Illustrations by Dave Clegg Turn off the video games. Put up the balls, bats and other stuff. It’s time for a different kind of fun — fishing. Follow these simple steps! STEP1: For gear, KEEP IT SIMPLE. All you need is a cane, fiberglass or graphite pole, available at a bait shop or discount store for about 10 bucks.
Also buy a small spool of monofilament fishing line (6- or 8-pound test for fresh water, 10- or 12-pound test for salt water), a couple of plastic bobbers, some split shot sinkers (BB size) and some hooks (size 2 for small bait, up to size 3/0 for bigger bait). A small tackle box with divided trays and a carrying handle keeps it all organized. STEP 2: Bait. You can buy minnows, night crawlers, redworms and crickets at a bait shop. But it’s more fun to CATCH YOUR OWN. Get minnows out of a nearby creek by using a dip net. Look under stream rocks for crayfish. Find redworms and crickets under logs and leaf litter. Other baits work, too. Saltwater fish love shrimp, dead or alive. Trout will bite kernel corn and cheese. Catfish will eat pieces of Ivory soap! Carry your bait in a small plastic bucket. STEP 3: Cut off a length of line about a foot longer than the length of your pole. Wrap an end around the tip of your pole and TIE IT TIGHTLY.
STEP 4: Match a hook to your bait. (Size 3/0 for long worms, say, 1/0 for small shrimp.) Tie the hook to the opposite end of the line using a knot that won’t slip, such as THE PALOMAR KNOT shown here. (Wet all knots before pulling tight.) Bad knots lose good fish. STEP 5: You’re ready for the fishing hole. If you live near the coast, you can catch all kinds of saltwater fish around piers and large rocks close to shore. If you live inland, A POND IS YOUR BEST BET – most ponds are loaded with bluegills and bass. STEP 6: Try bobber-fishing. After baiting your hook, attach the bobber above your line (two feet for starters, longer if the bait needs to go deeper). Now simply extend the pole out over the water and lower it UNTIL THE BOBBER FLOATS ON THE WATER. Keep the pole horizontal to the water and hold it steady. STEP 7: Wait for the fish to bite. FISHING TAKES PATIENCE! It’s common for fish to take several minutes to find your baited hook. Watch your bobber. If it jumps or shakes, a fish is nibbling your bait! STEP 8: When the bobber goes completely under the surface, SET THE HOOK by raising the pole quickly. Then point your pole straight up in the air, so the fish swings to you.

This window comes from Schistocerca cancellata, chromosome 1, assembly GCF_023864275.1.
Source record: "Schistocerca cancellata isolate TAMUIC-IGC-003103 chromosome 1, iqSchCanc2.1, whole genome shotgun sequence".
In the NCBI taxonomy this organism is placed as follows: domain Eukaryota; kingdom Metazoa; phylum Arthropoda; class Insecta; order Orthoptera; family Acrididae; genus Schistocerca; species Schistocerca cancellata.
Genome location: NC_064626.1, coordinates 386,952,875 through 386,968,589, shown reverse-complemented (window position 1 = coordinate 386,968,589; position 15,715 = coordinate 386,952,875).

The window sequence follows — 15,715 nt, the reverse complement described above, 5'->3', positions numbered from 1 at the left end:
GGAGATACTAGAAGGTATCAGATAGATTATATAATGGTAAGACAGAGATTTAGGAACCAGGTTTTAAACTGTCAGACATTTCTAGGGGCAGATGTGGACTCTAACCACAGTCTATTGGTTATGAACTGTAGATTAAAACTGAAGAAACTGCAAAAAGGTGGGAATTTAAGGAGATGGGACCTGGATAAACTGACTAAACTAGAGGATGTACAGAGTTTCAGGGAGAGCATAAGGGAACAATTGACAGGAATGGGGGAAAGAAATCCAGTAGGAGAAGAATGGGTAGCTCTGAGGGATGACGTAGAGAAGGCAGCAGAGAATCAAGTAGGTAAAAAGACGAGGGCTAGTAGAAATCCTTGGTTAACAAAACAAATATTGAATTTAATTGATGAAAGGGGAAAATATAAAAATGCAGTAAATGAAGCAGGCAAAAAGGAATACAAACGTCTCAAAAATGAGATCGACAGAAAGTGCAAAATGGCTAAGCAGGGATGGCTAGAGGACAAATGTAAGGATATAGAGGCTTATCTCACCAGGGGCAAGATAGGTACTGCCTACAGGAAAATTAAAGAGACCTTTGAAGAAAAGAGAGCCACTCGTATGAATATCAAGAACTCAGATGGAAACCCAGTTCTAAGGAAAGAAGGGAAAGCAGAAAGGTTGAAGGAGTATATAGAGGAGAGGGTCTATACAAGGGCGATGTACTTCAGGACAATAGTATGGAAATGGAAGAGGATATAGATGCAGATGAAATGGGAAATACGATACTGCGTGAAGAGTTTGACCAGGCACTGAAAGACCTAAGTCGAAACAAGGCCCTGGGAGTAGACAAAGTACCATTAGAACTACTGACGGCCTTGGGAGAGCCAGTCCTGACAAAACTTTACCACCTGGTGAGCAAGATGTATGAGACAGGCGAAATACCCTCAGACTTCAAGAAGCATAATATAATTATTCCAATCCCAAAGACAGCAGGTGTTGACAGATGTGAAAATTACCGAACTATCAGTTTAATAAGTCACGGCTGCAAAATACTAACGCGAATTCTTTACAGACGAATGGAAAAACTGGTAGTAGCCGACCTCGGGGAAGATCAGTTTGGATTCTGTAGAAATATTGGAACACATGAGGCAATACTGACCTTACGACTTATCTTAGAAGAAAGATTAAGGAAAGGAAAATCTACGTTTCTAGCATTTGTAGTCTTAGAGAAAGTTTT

STEP 9: Handle with care! Most fish you’ll catch from shore don’t have sharp teeth, but many have spiny fins. Grasp the fish GENTLY BUT FIRMLY behind the head as shown. Use needle-nose pliers to remove the hook. STEP 10: Take a photo of your catch. Then gently put the fish BACK IN THE WATER so it can swim away, grow bigger, make babies — and be caught another day.